Technical Report Number
The term shared dataspace refers to the general class of models and languages in which the principal means of communication is a common, content-addressable data structure called a dataspace. Swarm is a simple language we have used as a vehicle for the investigation of the shared dataspace approach to concurrent computation. It is the first shared dataspace language to have an associated assertional-style proof system. An important feature of Swarm is its ability to bring a variety of programming paradigms under a single, unified model. In a series of related examples we explore Swarm's capacity to express shared-variable, message-passing, and rule-based computations; to specify synchronous and asynchronous processing models; and to accommodate highly dynamic program and data structures. Several illustrations make use of a programming construct unique to Swarm, the synchrony relation, and explain how this feature can be used to construct dynamically structured, partially synchronous computation. The paper has three parts: an overview the Swarm programming notation, an examination of Swarm programming strategies via a series of related example programs, and a discussion of the distinctive features of the shared dataspace model. A formal operational model for Swarm is presented in an appendix.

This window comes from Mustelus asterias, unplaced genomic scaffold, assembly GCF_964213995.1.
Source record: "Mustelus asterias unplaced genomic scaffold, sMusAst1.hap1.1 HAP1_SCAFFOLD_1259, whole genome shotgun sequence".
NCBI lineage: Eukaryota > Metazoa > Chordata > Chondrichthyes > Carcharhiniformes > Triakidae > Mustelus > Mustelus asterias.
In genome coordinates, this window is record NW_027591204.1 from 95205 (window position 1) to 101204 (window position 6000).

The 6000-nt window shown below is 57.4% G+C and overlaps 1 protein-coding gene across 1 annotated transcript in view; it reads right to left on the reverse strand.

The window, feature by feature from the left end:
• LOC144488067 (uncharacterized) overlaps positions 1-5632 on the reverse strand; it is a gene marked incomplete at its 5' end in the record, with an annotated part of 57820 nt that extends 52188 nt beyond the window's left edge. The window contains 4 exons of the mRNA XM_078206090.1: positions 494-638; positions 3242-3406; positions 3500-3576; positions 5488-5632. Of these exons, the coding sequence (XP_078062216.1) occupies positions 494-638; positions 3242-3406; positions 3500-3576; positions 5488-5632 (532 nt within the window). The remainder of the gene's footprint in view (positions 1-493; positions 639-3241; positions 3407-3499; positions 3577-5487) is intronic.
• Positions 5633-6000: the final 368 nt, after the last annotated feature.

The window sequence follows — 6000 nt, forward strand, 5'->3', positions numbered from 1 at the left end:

Roman, Gruia-Catalin and Cunningham, H. Conrad, "Mixed Programming Metaphors in a Shared Dataspace Model of Concurrency" Report Number: WUCS-90-01 (1990). All Computer Science and Engineering Research.
Permanent URL: http://dx.doi.org/10.7936/K75719BS